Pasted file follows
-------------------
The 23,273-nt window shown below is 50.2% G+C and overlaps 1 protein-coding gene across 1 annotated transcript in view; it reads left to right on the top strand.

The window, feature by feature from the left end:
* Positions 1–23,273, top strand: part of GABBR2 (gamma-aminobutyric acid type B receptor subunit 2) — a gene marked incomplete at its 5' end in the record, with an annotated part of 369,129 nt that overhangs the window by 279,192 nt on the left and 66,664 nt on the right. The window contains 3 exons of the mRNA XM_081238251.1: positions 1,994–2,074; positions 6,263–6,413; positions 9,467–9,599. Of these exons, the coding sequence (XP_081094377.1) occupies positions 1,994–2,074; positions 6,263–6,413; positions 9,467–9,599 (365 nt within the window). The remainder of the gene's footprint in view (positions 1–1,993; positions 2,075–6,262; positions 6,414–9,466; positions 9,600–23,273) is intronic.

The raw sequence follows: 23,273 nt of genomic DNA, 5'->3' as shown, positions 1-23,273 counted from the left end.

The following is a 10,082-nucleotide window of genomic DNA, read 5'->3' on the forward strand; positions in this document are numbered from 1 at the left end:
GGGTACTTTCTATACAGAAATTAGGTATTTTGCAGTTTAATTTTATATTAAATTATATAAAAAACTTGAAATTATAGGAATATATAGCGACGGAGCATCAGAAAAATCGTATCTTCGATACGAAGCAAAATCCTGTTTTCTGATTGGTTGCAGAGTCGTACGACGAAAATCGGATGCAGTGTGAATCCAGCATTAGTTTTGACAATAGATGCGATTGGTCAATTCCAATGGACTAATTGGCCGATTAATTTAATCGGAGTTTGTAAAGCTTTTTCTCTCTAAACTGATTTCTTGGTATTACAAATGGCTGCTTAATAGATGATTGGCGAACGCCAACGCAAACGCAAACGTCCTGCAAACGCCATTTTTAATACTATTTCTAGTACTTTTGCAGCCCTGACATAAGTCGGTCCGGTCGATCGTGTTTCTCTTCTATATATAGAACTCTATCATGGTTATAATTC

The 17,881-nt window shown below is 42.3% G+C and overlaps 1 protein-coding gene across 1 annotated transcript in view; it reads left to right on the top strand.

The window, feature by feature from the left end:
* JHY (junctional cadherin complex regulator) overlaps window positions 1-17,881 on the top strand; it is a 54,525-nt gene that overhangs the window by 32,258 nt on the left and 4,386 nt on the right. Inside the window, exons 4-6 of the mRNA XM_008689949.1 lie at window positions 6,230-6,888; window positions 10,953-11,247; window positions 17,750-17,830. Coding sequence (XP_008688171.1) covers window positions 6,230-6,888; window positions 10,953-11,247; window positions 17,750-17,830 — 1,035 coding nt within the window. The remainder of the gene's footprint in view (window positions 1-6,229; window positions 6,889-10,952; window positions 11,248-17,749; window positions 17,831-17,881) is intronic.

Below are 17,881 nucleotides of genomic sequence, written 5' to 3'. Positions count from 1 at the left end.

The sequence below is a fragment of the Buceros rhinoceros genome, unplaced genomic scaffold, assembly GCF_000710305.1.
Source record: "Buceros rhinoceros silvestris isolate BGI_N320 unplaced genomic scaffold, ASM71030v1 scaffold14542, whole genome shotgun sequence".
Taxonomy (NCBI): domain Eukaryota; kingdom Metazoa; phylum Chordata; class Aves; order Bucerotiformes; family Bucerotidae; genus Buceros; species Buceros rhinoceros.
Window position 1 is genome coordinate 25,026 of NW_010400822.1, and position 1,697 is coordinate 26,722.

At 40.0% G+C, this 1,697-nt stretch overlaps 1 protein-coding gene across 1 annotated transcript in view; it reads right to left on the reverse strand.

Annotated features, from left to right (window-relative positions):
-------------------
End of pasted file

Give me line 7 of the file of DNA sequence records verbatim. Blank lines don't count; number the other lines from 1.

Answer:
The 17,881-nt window shown below is 42.3% G+C and overlaps 1 protein-coding gene across 1 annotated transcript in view; it reads left to right on the top strand.